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"You shall make seven lamps for the Menorah. You shall light up its lamps, and illuminate opposite its face" (25:37).
Rashi explains that the lights on both sides of the Menorah turned inwards "illuminating opposite its face" in directing their most intense radiation on its central stem.
Sforno develops this theme by focusing on the symbolism of the three branches on each side of the Menorah that illuminate that central shaft. Those on the right symbolize the theory, Torah learning. Those on the left represent the "active part", worldly activities conducted in line with Torah principles. Sforno also suggests that the branches on the right represent people learning Torah, and those on the left signify those who make it possible by materially supporting Torah. According to both explanations, when unified they continue to bring to life the Giving of the Torah on Mount Sinai, generation after generation. In support, he emphasizes the Menorah's having had to be hammered out of a single block of gold symbolizes the need for unity amongst those who study Torah and those who support and live according to the Torah (Sforno to 25:37, and to Numbers 8:2).
Hirsch develops the idea further, seeing the form of the Menorah as symbolic of the relationship between the Torah and worldly wisdom. He compares the central shaft of the Menorah - the point of origin of all six branches - with the Torah base of life. The six branches represent the idea that all science and activities have their starting point in the Creator, and all have their goal and culmination in service to the Creator. All worldly activities are thus to be rooted in Torah principles, and conducted according to Torah principles.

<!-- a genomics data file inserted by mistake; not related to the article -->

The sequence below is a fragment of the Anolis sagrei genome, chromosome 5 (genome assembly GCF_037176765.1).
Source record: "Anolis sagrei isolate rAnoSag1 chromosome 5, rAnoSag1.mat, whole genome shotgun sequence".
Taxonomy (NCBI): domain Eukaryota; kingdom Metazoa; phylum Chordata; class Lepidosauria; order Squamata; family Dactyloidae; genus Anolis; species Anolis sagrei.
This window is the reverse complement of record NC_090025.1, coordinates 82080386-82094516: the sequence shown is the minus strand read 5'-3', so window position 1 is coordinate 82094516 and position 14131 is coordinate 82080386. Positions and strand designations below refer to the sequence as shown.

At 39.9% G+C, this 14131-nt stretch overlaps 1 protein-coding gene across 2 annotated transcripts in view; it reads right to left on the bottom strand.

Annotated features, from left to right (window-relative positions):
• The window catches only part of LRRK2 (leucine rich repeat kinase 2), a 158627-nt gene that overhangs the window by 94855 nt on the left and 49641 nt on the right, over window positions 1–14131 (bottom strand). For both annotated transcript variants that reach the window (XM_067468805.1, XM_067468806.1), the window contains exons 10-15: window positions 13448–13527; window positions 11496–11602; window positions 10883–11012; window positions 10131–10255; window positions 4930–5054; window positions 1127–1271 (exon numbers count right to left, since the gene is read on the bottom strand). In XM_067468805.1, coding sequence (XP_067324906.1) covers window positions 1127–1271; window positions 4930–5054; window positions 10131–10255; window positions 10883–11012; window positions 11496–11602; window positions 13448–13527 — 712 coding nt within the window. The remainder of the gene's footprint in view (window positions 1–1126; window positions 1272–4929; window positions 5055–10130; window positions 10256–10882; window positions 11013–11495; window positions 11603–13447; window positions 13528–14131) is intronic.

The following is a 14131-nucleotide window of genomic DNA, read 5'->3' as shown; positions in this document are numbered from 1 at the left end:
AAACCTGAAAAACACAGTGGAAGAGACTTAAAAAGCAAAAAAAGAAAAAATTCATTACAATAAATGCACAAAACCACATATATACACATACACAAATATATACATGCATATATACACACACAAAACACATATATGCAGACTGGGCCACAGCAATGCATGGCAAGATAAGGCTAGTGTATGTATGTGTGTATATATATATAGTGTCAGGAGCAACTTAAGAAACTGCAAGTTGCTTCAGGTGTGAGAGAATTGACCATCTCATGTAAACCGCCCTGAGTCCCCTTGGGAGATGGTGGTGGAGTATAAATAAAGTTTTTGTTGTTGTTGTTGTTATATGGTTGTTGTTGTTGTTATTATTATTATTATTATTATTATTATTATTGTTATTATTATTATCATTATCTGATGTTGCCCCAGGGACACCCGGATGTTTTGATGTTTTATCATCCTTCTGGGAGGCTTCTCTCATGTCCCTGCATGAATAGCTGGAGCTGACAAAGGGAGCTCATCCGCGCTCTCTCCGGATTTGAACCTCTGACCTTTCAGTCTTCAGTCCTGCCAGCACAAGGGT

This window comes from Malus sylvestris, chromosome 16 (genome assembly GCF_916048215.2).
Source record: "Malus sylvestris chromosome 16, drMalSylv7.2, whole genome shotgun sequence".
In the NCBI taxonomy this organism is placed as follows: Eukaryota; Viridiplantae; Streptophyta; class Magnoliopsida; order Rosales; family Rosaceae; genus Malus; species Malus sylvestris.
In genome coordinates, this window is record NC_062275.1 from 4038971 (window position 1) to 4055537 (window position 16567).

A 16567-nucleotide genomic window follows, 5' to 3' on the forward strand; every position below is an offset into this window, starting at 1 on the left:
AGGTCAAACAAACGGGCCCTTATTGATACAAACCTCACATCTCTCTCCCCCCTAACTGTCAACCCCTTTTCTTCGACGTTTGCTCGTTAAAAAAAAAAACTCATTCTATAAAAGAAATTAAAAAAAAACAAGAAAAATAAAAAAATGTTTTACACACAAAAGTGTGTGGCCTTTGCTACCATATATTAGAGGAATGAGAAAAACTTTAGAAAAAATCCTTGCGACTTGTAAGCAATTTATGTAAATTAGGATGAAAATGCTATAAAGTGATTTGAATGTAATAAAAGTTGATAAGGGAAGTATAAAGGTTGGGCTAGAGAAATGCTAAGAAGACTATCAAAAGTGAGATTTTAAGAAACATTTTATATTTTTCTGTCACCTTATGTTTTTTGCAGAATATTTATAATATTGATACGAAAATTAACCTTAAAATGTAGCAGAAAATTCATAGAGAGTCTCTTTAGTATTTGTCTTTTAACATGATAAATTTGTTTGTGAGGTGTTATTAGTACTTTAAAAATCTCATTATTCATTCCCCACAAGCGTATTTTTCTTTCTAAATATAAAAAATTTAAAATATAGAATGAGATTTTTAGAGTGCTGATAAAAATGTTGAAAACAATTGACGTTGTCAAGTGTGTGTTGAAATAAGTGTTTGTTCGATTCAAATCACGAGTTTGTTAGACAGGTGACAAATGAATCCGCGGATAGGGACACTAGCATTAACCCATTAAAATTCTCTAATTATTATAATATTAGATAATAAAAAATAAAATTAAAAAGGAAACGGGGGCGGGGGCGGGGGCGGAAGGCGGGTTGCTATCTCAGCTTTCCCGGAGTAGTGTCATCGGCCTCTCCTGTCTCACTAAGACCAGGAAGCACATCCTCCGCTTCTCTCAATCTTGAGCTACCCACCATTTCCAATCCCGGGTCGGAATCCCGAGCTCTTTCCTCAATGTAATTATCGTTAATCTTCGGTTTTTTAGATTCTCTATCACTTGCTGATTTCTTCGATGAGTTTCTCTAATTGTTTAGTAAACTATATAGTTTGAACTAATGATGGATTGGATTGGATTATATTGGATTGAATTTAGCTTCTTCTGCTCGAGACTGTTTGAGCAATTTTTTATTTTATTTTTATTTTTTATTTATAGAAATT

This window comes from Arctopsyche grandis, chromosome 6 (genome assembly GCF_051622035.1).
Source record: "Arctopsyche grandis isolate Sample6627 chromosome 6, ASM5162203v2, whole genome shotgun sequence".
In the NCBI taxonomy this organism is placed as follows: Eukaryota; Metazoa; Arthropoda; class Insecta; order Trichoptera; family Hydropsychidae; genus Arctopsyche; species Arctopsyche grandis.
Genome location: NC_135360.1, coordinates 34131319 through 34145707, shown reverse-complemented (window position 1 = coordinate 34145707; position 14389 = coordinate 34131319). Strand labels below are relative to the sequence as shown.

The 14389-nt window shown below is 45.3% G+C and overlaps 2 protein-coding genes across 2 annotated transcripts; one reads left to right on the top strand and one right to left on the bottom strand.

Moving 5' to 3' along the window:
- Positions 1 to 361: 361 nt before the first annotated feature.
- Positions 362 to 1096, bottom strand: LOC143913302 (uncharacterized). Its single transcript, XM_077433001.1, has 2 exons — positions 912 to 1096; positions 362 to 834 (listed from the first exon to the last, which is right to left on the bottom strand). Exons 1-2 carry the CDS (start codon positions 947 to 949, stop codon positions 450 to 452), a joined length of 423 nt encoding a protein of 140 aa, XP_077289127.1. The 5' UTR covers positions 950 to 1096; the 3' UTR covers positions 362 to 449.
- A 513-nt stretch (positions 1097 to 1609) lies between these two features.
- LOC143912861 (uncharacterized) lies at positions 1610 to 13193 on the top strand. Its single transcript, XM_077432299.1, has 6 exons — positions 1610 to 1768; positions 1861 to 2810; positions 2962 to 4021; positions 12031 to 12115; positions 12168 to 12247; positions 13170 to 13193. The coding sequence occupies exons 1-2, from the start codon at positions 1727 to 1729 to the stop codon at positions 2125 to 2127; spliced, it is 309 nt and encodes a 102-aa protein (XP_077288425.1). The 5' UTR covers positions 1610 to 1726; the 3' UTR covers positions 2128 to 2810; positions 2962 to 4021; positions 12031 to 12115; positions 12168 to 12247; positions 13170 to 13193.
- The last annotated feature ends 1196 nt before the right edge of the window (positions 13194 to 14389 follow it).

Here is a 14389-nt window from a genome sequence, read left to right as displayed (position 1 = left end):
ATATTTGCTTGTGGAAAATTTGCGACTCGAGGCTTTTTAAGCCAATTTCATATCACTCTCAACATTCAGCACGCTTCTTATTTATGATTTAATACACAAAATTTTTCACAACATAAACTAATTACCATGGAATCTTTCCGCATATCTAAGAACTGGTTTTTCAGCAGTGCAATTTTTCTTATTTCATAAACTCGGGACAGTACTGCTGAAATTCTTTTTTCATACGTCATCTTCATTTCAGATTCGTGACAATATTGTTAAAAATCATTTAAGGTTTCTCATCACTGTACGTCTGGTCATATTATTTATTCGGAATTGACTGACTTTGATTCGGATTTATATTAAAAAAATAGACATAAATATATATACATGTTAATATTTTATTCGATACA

Additionally, it can be suggested that the central stem is unique, as it is that shaft that sinks down to base of the Menorah, and supports its weight. The other six lamps branch out from the central stem; three on the left and three on the right. And those six lamps "illuminate towards the face of the Menorah" - their light focuses on the central shaft of the Menorah, which bears the weight of the whole structure that gives light.
That symbolizes a style of leadership exemplified by Moses and Aaron, and also relevant to day. It is where the leader - the central stem - bears the weight of the people he or she leads, and at the same time inspires that society. For example a Rav with sincerity, dynamism, and excellent chemistry with the kehilla gives it a unique strength. He is seen as someone who can listen, counsel, support, inspire and can be turned to in times of real trouble. The true father figure, and the bearer and guardian of our sacred traditions who is also noseh ol - bears the burdens of the community though his empathy, insight, and counsel. He is the central shaft of the successful kehilla, without which it would not be the same. Like the Menorah shaft, it is his involvement that creates the opportunities for others to cast light. And like the Menorah shaft, those who benefit from him reflect back positively to him.
For those looking for more comprehensive material, questions and answers on the Parasha may be found at http://www.shemayisrael.com/parsha/solomon/questions/ and on the material on the Haftara at http://www.shemayisrael.com/parsha/solomon/haftara/ .
Written by Jacob Solomon. Tel 02 673 7998. E-mail: firstname.lastname@example.org for any points you wish to raise and/or to join those that receive this Parasha sheet every week.
Parashiot from the First, Second, and Third Series may be viewed on the Shema Yisrael web-site: http://www.shemayisrael.com/parsha/solomon/archives/archives.htm
Also by Jacob Solomon:
This article is provided as part of Shema Yisrael Torah Network
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